Insights and Market Perspectives

U.S. employment disappoints as Canada reports job growth

Author: Portfolio Specialist Group

April 9, 2018

AGF Weekly Perspectives

“A recap of last week’s top economic news and what’s to come”

U.S. employment pulls back

  • U.S. employment missed expectations with only 103,000 positions added in March, a six-month low, after surging with 326,000 new jobs in the prior month. Professional and business services led the with 33,000 positions added, while the construction sector was amongst the largest declines, losing 15,000 positions.
  • The U.S. unemployment rate held at 4.1% for the sixth consecutive month and remains at 17-year lows.
  • Wage growth improved 0.3%, holding annualized average hourly earnings at 2.7% and in-line with expectations.

Eurozone economic data strengthens

  • Eurozone labour conditions strengthened further with the unemployment rate reaching 8.5% in February, down 0.1%, to the lowest level since 2008.
  • Also reported, eurozone inflation grew at a 1.4% annualized pace in February, up from 1.1% in the prior month. Core inflation remains well below the central bank’s target, however, with 1.1% annualized growth.
  • Retail sales in the region missed expectations with only a 0.1% gain in February and are 1.8% higher from a year ago. Outside of food and drink purchases, sales were relatively muted during the month.

Canada reports healthy job gains

  • The Canadian economy added 32,300 jobs in March, doubling the prior month’s pace though ended the first quarter negative after a significant decline in January. Positively, full-time employment led March’s gain with 68,300 positions added, more than offsetting a decline of 35,900 part-time positions.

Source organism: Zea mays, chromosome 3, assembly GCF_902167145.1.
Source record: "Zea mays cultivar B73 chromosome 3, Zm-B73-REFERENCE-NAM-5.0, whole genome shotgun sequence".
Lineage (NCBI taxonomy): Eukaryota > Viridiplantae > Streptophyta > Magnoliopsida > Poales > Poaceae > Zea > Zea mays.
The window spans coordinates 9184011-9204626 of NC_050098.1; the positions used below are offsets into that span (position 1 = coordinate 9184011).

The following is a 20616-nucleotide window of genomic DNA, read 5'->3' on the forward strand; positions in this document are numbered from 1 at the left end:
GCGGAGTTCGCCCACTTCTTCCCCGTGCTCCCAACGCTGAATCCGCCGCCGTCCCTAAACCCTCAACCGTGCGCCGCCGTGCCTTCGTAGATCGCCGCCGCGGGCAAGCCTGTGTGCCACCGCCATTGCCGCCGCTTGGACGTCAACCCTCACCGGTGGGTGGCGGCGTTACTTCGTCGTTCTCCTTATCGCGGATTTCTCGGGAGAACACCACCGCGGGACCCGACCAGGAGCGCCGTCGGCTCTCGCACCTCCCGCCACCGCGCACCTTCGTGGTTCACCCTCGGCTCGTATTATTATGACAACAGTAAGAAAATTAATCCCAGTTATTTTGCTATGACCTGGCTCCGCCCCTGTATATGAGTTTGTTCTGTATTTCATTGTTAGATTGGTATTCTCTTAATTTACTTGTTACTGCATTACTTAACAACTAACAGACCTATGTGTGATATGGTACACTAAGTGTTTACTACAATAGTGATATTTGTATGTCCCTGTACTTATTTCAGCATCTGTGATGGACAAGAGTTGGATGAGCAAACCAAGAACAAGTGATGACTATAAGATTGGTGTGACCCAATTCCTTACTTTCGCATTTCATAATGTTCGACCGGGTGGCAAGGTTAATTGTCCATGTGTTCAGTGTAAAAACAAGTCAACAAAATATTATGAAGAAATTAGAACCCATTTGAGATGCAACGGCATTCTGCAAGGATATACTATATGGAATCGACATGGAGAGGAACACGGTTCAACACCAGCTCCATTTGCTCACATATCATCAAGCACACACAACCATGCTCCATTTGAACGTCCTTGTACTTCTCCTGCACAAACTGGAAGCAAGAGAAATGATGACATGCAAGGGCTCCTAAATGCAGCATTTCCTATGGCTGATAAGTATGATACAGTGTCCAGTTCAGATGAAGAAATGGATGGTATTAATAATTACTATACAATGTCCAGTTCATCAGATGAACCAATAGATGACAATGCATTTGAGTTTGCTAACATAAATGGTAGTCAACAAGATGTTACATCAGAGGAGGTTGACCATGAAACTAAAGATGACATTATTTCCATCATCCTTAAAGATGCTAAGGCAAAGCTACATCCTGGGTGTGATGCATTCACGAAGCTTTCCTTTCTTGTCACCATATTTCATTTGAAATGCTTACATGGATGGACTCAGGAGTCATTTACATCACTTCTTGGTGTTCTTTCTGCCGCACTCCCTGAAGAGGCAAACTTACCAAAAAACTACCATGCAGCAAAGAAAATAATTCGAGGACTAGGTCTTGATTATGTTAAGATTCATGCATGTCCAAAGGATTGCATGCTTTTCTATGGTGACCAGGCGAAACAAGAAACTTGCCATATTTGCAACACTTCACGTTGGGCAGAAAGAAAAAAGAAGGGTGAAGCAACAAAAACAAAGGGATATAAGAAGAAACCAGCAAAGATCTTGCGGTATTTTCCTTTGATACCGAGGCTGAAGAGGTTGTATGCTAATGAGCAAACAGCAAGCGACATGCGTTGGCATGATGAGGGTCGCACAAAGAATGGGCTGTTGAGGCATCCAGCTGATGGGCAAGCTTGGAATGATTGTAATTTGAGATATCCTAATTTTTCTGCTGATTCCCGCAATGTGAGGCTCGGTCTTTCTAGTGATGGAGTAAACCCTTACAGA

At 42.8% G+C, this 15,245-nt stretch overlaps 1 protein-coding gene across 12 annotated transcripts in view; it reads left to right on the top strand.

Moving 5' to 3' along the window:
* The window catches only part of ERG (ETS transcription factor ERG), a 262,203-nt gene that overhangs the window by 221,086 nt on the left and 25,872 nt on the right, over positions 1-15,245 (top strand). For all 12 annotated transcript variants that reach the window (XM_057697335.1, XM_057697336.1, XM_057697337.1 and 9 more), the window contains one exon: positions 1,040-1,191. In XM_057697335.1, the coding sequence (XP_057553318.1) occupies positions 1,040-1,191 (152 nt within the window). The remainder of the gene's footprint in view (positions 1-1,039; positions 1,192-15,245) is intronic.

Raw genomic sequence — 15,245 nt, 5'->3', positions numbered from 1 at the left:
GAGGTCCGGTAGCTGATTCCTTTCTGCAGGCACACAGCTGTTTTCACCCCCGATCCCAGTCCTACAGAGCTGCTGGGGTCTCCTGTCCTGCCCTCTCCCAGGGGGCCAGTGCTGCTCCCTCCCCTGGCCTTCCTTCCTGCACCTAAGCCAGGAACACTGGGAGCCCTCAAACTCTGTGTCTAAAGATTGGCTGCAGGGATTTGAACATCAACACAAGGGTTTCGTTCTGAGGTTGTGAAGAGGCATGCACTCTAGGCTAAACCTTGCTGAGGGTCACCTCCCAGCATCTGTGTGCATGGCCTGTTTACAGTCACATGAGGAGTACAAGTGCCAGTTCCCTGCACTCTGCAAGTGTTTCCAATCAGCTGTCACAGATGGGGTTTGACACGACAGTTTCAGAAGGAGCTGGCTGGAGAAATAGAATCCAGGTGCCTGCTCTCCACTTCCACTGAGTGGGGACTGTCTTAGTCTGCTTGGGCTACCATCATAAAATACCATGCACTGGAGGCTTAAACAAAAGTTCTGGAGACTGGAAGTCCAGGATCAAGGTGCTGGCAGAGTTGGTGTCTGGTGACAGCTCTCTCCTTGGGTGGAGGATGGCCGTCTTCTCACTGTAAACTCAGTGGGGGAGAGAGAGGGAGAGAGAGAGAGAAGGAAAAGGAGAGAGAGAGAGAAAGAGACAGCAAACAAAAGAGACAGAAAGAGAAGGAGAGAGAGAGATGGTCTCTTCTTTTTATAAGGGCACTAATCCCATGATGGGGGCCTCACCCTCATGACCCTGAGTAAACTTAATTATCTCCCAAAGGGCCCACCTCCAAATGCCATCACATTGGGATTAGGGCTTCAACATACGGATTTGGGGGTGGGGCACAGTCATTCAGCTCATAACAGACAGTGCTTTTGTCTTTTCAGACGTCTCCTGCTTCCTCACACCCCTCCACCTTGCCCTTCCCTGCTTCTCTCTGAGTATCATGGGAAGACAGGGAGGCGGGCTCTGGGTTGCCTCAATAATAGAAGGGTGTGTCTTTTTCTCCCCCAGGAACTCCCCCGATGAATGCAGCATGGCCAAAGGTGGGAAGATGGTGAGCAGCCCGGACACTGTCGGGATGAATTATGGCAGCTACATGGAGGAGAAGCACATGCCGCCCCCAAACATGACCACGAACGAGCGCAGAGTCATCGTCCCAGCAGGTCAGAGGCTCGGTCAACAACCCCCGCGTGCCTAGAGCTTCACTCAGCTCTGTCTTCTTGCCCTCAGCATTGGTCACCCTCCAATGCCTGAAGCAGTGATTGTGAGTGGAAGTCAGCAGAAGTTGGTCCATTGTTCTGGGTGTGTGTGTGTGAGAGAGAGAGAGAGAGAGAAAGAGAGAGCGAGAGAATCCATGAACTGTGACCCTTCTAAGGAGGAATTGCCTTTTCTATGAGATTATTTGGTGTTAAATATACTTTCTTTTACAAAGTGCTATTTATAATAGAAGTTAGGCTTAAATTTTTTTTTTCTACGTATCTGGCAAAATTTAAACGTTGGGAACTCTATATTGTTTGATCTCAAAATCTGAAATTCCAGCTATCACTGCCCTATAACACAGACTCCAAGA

• Construction, public administration and educational services saw notable gains, while manufacturing jobs declined. Regionally, Quebec accounted for nearly half of the headline gain with Ontario and Alberta reporting strong employment growth.
  • A larger labour force in March left the unemployment rate unchanged at 5.8%. Average hourly earnings were also unchanged from the prior month with 3.1% annualized growth.

Other economic news

  • The Eurozone Manufacturing PMI was unchanged in March at 56.6 as Germany continues to drive activity with a Manufacturing PMI of 58.2, down 0.2 though still firmly in expansionary territory. In China, the Caixin Manufacturing PMI fell to 51.0 during the month from 51.6 previously, and the U.S. ISM Manufacturing PMI unexpectedly fell to 59.3 in March, though remains near 13-year highs.
  • German industrial production fell 1.6% in February, suffering the largest monthly decline since 2015 and well below expectations of a moderate gain. The losses were broad-based across several sectors, suggesting the eurozone’s largest economy may have slowed in the first quarter.

What’s to come

U.S. inflation and Canadian housing

  • U.S. price pressures are expected to pick up further with March’s inflation reported on Wednesday. In Canada, housing starts and building permits will be reported in an otherwise quiet week for economic data.

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